I learned that the company will be issuing a point-by-point rebuttal to The Pump Stopper and that it will be posted on Ekso’s website as soon as possible. That way all interested parties – investors and “The Pump Stopper” alike – will have access to it at the same time.

This is absolutely consistent with what you would expect from a public company in Ekso’s position and in full compliance with SEC regulations, including FD, Rule 10b5-1 and Rule 10b5-2 governing the release of material non-public information.

The Way to Defeat “Short and Distorts” Is by Keeping Perspective

I’ve studied Ekso carefully, reviewed competitive offerings carefully, visited headquarters and, talked extensively with C-level executives, Ekso users, and even health care professionals.

To be very clear, I saw and still see tremendous potential ahead.

Short attacks like this are unfortunate and gut-wrenching. But they come… and they go.

“The Pump Stopper’s” allegations seem credible at first glance, but many of them don’t make sense if you stop and think about them logically for a minute.

Take the allegation that Ekso’s testing centers now prefer competitive products, for example. These are the top treatment centers in the world. It’s not in their interest to be exclusive with any manufacturer… not Ekso, not ReWalk, not Cyberdyne. You could easily substitute their names instead of Ekso’s and instantly those companies would be on the defensive.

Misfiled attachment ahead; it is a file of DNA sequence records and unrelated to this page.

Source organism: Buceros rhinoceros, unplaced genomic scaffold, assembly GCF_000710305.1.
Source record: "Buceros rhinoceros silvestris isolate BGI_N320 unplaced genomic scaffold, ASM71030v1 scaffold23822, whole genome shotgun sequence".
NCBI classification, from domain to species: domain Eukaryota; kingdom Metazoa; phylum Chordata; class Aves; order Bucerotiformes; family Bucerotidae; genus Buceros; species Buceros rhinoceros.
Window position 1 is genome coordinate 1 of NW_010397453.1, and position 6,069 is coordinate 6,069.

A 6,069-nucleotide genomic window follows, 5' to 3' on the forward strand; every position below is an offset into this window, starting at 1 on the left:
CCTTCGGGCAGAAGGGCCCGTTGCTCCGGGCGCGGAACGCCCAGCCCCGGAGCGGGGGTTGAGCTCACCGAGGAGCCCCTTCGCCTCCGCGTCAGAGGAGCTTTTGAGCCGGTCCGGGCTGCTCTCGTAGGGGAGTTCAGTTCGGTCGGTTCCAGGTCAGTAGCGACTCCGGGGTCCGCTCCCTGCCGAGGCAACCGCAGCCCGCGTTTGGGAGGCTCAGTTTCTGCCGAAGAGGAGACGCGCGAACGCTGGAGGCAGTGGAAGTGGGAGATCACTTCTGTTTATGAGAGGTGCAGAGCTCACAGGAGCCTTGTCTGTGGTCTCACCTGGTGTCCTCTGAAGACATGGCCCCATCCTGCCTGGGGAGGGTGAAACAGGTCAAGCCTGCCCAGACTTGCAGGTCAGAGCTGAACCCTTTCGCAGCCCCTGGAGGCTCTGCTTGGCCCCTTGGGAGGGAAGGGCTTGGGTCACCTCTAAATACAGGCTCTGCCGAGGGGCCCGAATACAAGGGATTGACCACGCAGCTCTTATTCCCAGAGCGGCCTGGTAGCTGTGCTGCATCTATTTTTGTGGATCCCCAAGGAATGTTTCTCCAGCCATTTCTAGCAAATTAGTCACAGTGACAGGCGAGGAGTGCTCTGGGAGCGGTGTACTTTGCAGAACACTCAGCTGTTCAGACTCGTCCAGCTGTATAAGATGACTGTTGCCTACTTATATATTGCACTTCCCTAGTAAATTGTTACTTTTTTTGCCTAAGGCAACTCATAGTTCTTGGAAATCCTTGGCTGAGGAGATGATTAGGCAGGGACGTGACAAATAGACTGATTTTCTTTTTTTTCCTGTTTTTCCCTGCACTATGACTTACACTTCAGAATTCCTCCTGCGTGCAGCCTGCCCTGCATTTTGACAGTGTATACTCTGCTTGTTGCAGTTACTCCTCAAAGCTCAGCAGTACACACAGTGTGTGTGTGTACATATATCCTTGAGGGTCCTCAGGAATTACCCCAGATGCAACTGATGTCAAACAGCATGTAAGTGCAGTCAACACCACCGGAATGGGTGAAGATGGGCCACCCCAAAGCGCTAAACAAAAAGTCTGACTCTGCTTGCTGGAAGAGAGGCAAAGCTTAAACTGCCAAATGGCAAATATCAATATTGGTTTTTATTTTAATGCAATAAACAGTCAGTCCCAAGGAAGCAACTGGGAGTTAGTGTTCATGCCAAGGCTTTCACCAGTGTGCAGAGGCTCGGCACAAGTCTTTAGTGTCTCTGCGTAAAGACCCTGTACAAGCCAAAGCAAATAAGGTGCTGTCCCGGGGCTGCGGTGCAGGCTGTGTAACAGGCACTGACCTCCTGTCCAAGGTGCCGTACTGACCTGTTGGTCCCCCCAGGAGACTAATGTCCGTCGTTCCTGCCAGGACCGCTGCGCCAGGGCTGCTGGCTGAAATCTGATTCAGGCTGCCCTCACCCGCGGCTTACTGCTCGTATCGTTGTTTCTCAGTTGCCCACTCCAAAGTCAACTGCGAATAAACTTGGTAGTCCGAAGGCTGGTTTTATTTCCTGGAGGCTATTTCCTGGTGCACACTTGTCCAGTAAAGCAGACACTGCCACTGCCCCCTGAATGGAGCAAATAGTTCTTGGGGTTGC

Instead, what these treatment centers want is to evaluate and use as many options as possible. They have a medical obligation to their clients to test any device with potential. That way they can offer the broadest spectrum of treatment.

Ekso has never communicated a goal to be the only one there, nor have they claimed that Ekso suits work on all patients. That’s an inference “The Pump Stopper” hopes you’ll make so you’ll hit the sell button and make HIM money.

Or how about the list of employee defections?